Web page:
–by Leah Shafer, USCHS intern
On May 5, 1816, Thomas Jefferson wrote a lengthy letter to William Short, his former secretary. “No, my dear friend,” Jefferson wrote, “nothing could allure me again into the furnace of politics.” Short was one of Jefferson’s closest friends—his “adoptive son,” Jefferson once called him—and their correspondence gives us a rare look into Jefferson’s opinions in his later life.
This letter is one of thousands which anyone can find in The Thomas Jefferson Papers on the Library of Congress website. The Thomas Jefferson Papers is a collection of approximately 27,000 documents related to our third president. About three-fourths of these documents are correspondence: letters written to and by Jefferson over the course of his lifetime.
In 1816, when writing this letter to Short, Jefferson was seventy-three years old. He had been president, vice-president, governor of Virginia, and ambassador to France; now, officially done with public service, he spent most of his time at his home, Monticello. Jefferson’s retirement, however, was anything but reclusive. In the same letter, he explained, “While in public life, my whole time has been absorbed by the duties that laid me under; and now, when the world imagines I have nothing to do, I am in a state of as heavy drudgery as any office of my life ever subjected me to.”
This “heavy drudgery” which Jefferson described comprises the collections we value today: his letters. In his retirement, Jefferson wrote almost constantly. “From sunrise till noon,” he continued to Short, “I am chained to the writing table. At that hour I ride of necessity for health as well as creation. And even after dinner I must often return to the writing table.” And a good thing, too: Jefferson’s letters remain an invaluable look into early American history and political thought—and they are one of the key sources which the interns at USCHS scour for facts for the We, the People calendars.
Through his letters, Jefferson remained involved in almost every aspect of the United States’ public life. He wrote frequently to high officials such as James Madison, James Monroe, and William Crawford (the president, secretary of state, and secretary of war in 1816, respectively), presenting advice. He corresponded with Benjamin Henry Latrobe, the architect of the Capitol, offering suggestions for adornment on top of the Capitol dome. Hopeful candidates for government clerk positions contacted Jefferson for recommendations to one of his hundreds of contacts, and writers in every genre sent Jefferson copies of their manuscripts, requesting his well-respected opinion.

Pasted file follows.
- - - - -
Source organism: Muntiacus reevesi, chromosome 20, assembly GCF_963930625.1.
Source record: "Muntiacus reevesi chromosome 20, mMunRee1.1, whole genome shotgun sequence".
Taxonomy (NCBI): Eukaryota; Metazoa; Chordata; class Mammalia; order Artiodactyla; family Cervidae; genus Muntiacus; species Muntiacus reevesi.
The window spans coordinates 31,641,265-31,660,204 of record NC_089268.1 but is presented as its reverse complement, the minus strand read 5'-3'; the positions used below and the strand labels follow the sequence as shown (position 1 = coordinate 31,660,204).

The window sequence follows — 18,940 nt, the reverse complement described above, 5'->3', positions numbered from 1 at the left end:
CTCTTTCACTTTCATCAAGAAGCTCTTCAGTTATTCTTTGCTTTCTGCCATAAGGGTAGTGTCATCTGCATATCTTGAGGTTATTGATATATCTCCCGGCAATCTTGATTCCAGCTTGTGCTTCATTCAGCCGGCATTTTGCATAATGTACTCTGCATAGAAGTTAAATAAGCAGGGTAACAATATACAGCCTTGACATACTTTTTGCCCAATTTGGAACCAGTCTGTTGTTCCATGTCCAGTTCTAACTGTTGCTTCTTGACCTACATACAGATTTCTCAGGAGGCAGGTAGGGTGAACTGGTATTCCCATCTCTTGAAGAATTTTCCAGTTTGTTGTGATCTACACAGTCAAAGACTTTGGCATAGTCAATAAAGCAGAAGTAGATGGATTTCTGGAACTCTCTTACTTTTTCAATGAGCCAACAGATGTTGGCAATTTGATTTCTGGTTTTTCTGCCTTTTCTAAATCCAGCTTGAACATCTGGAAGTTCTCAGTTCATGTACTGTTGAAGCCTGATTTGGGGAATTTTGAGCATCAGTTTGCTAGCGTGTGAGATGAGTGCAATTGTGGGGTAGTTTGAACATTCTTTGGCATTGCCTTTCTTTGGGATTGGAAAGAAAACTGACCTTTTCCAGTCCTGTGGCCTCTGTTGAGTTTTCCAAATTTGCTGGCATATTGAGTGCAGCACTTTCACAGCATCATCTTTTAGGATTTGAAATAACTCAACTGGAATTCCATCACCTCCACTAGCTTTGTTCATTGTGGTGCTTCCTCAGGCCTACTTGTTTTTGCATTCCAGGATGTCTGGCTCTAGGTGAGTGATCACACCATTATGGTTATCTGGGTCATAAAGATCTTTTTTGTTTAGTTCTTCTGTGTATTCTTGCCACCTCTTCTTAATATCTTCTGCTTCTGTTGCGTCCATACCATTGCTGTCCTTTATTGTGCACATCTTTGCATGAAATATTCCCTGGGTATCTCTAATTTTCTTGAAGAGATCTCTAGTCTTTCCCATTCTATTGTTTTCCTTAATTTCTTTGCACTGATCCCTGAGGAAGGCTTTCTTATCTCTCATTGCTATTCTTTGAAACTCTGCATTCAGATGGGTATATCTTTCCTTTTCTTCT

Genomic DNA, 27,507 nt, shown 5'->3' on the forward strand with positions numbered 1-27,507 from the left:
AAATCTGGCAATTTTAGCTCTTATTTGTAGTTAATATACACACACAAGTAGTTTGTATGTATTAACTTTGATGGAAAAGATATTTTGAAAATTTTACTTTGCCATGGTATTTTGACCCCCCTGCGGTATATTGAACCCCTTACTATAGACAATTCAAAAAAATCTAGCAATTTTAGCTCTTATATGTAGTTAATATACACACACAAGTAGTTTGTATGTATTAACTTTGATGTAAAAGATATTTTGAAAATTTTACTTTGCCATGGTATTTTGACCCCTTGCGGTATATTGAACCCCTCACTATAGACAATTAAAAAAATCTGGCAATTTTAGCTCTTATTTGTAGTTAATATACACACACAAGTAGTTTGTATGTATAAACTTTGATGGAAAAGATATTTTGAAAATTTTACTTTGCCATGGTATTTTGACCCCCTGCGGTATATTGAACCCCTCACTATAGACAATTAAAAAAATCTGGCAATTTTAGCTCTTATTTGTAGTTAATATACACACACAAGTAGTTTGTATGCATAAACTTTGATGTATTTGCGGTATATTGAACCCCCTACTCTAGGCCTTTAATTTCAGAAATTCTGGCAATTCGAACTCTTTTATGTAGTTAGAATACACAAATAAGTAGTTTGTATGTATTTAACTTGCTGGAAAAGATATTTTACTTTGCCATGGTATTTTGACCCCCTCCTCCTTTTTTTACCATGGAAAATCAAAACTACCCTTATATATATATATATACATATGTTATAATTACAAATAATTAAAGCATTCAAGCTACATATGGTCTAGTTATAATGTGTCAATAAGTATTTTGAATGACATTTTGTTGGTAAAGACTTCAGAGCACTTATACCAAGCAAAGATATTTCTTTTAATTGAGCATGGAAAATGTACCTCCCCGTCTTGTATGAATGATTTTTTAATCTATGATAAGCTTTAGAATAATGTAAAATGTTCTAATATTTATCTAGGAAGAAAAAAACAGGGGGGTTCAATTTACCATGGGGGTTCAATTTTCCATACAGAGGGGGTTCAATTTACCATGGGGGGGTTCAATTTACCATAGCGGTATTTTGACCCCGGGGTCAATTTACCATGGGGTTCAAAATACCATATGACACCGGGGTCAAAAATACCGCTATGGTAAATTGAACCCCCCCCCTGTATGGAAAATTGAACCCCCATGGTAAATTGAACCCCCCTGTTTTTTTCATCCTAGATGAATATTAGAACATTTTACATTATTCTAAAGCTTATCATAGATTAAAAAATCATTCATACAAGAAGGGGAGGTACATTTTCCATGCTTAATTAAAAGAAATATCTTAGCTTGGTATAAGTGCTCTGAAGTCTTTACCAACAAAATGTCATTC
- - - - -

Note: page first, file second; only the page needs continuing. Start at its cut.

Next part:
And yet, to Short, Jefferson dismissed his heavy load of correspondence as “equally foreign to my interests and inclinations, and yet forced on me by the courtesies of those to whom it is responsive. [These letters] preclude…me entirely from the course of studies and reading which would make my hours pass lightly and pleasantly away.” He wrote that he wished he could write just to those closest to him: “were this correspondence confined to my real friends only, it would be no more than an amusement, and would be a delicious repast.”
A strange opinion for a man who continued writing to various American officials and citizens for years, even though at seventy-three the tendonitis in his wrist made writing a “painful & slow” task. In this same letter, Jefferson acknowledged that historians had already begun examining some of his writings from the Revolutionary War, and he appears to have anticipated more studies in the future. He was so meticulous in preserving his letters that he helped to develop the polygraph, a machine that allowed a letter to be written with two pens, on two separate sheets of paper, at once. Jefferson made copies of nearly every letter which he wrote, to file in his own collections.
Perhaps Jefferson did look forward to the day when his work in public offices would truly be over—but then he also knew that his authority in the U.S. would take much longer to fade. He closed to Short, “I shall pass willingly to that eternal sleep which, whether with, or without, dreams, awaits us hereafter. I leave with satisfaction and confidence to those who are to come after me the pursuit of what is right, & rectification of what is wrong; convinced they will be able to manage their own affairs, as we have been ours.” With a pen as far-reaching as Jefferson’s, it must have been easy to have faith in the future generations; his letters ensured that Jefferson’s influence would remain alive.
Jefferson, Thomas. Thomas Jefferson to William Short, May 5, 1816. Letter. From Library of Congress, The Thomas Jefferson Papers. http://memory.loc.gov/master/mss/mtj/mtj1/049/0000/0053.jpg (accessed February 21, 2013).
“Series.” The Thomas Jefferson Papers. Library of Congress. http://memory.loc.gov/ammem/collections/jefferson_papers/mtjser.html (accessed March 8, 2013).